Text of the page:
Q&A: What's next in the Dennis Hastert hush-money case
Jun. 02, 2015
CHICAGO (AP) — The federal judge presiding over former U.S. House Speaker Dennis Hastert's hush-money case donated money to the then-Illinois congressman, but he has not said whether he'll recuse himself. That's one of several outstanding issues as Hastert prepares to appear in court on the charges next week.
Here are a few questions and answers about the case and where it's headed:
Q: WHAT WILL HAPPEN AT THE ARRAIGNMENT?
A: The 73-year-old former politician and lobbyist will formally hear the charges against him and may enter a plea when he appears for his arraignment on June 9. He's accused of evading bank regulations in withdrawing hundreds of thousands of dollars and lying to the FBI about the reason for the withdrawals. If found guilty, he would face a $250,000 fine and a maximum five-year prison sentence on each of the two counts. The arraignment had been scheduled for this Thursday, but the judge delayed it until next week with no explanation.
Q: WHAT WAS THE MONEY FOR?
A: The May 28 indictment says Hastert agreed in 2010 to pay $3.5 million to a person identified only as "Individual A" to "compensate for and conceal (Hastert's) prior misconduct" against that person. The indictment does not specify the misconduct. The document does note that Hastert was a history teacher and wrestling coach from 1965 to 1981 in suburban Yorkville, west of Chicago. The other party "has been a resident of Yorkville and has known Hastert for most of Individual A's life," the document says.
A person familiar with the allegations told The Associated Press that the payments were intended to conceal claims that the Illinois Republican sexually molested someone decades ago. The person spoke to the AP on the condition of anonymity because the investigation is ongoing.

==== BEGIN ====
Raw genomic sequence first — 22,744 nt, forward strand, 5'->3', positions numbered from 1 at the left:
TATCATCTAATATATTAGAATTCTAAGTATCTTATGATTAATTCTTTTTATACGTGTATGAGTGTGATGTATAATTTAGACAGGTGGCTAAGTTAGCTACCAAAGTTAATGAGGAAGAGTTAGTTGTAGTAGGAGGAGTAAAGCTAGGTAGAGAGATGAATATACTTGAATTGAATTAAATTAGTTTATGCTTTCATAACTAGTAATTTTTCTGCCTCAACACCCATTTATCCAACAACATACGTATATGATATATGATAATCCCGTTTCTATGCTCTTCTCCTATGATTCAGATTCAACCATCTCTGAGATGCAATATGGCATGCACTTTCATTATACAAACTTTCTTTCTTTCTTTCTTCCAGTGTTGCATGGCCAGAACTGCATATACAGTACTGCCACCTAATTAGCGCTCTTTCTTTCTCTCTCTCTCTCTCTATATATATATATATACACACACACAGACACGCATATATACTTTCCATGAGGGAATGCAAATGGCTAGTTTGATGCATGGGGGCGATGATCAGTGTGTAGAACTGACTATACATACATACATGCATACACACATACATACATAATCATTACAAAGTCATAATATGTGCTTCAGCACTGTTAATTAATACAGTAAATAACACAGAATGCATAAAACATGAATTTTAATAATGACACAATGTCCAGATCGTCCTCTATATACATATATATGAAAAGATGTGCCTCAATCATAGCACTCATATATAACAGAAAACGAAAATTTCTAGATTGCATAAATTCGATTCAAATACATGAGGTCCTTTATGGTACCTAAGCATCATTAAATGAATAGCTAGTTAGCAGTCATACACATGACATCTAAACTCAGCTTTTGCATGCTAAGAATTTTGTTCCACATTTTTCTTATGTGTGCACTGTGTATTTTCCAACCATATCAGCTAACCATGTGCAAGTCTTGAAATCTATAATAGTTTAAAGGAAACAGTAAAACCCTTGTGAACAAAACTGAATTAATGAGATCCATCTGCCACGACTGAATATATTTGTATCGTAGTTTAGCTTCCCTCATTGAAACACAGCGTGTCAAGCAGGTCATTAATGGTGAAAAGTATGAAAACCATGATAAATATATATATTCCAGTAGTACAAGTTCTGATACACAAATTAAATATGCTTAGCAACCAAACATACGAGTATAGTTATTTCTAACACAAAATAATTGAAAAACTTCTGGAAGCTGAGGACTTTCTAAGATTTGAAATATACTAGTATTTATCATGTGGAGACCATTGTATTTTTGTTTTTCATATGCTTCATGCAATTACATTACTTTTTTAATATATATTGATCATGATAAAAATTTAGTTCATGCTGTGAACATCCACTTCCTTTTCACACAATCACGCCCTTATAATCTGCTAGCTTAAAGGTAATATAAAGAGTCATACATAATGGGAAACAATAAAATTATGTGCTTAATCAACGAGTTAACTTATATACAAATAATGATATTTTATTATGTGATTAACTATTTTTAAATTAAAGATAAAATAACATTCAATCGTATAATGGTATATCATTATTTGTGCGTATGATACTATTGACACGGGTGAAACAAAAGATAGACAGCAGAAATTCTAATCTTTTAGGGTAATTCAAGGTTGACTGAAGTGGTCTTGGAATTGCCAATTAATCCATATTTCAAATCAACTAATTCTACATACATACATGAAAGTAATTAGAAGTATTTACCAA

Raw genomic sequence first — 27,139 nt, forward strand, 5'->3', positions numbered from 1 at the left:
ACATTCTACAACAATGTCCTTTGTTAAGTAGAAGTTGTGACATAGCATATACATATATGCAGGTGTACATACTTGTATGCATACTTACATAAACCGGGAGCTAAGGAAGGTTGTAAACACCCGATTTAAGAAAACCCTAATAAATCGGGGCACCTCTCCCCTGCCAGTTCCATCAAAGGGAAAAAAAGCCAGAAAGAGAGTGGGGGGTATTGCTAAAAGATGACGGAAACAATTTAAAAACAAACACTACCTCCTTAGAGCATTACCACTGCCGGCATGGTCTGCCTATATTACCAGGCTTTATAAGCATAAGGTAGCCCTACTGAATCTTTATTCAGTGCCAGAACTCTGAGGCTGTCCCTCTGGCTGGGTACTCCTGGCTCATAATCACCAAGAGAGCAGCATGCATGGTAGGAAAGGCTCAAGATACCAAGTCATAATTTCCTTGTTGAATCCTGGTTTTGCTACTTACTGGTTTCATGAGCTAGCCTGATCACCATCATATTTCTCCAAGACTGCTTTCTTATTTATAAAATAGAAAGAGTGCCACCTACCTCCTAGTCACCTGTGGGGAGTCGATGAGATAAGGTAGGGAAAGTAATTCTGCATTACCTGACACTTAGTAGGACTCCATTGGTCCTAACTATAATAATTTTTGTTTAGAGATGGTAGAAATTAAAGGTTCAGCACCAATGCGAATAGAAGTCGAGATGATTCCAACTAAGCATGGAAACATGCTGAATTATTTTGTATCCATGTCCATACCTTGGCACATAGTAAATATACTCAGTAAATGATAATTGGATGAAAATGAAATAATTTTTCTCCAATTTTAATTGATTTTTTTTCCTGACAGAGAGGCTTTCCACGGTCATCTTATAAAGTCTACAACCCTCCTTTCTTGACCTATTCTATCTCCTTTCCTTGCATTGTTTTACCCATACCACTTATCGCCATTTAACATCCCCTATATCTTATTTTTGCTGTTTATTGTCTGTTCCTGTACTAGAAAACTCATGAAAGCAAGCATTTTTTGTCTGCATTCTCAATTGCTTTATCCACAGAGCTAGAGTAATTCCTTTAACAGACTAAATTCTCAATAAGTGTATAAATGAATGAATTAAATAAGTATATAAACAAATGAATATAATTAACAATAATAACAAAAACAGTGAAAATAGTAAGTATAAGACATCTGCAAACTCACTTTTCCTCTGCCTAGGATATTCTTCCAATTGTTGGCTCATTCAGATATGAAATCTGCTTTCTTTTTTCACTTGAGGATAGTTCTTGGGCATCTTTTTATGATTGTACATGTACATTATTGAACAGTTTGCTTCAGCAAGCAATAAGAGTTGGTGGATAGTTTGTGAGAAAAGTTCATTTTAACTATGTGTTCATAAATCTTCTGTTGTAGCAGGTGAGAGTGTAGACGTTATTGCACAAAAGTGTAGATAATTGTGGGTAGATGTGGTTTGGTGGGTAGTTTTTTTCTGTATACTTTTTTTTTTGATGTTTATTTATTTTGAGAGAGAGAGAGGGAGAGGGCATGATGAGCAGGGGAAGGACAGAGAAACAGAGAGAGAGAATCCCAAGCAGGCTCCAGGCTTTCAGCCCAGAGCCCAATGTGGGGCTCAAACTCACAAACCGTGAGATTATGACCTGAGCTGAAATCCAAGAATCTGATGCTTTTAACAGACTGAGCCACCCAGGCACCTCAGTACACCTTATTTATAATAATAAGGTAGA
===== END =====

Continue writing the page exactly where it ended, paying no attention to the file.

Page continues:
Q: WHO IS THE JUDGE?
A: U.S. District Judge Thomas M. Durkin is handling the case. Federal Election Commission records show Durkin gave $500 to the "Hastert for Congress" campaign in 2002, and $1,000 in 2004. Durkin was an attorney at the Mayer Brown law firm in Chicago at the time. President Barack Obama appointed him a federal judge in 2012. He is also the brother of Illinois House GOP Leader Jim Durkin. Durkin told The Associated Press he could not comment on any aspect of the case, including whether he might recuse himself.
Q: WHERE IS HASTERT?
A: Hastert, who is from the far western Chicago suburb of Plano, has not appeared in public since the indictment was announced last week. He has not responded to repeated phone calls and emails seeking comment. Federal agents have not arrested Hastert. Defendants who aren't considered a threat or a flight risk are often not placed under arrest, though a formal detention hearing is frequently held later.
The Washington lobbying firm Dickstein Shapiro has said Hastert no longer works there. He's also resigned from the boards of Chicago-based CME Group of derivatives exchanges and from a Christian college that had named an academic research center after him. On Sunday, Wheaton College in suburban Chicago announced it has removed his name from what had been called the J. Dennis Hastert Center for Economics, Government and Public Policy.
Associated Press writer Eric Tucker contributed to this report from Washington.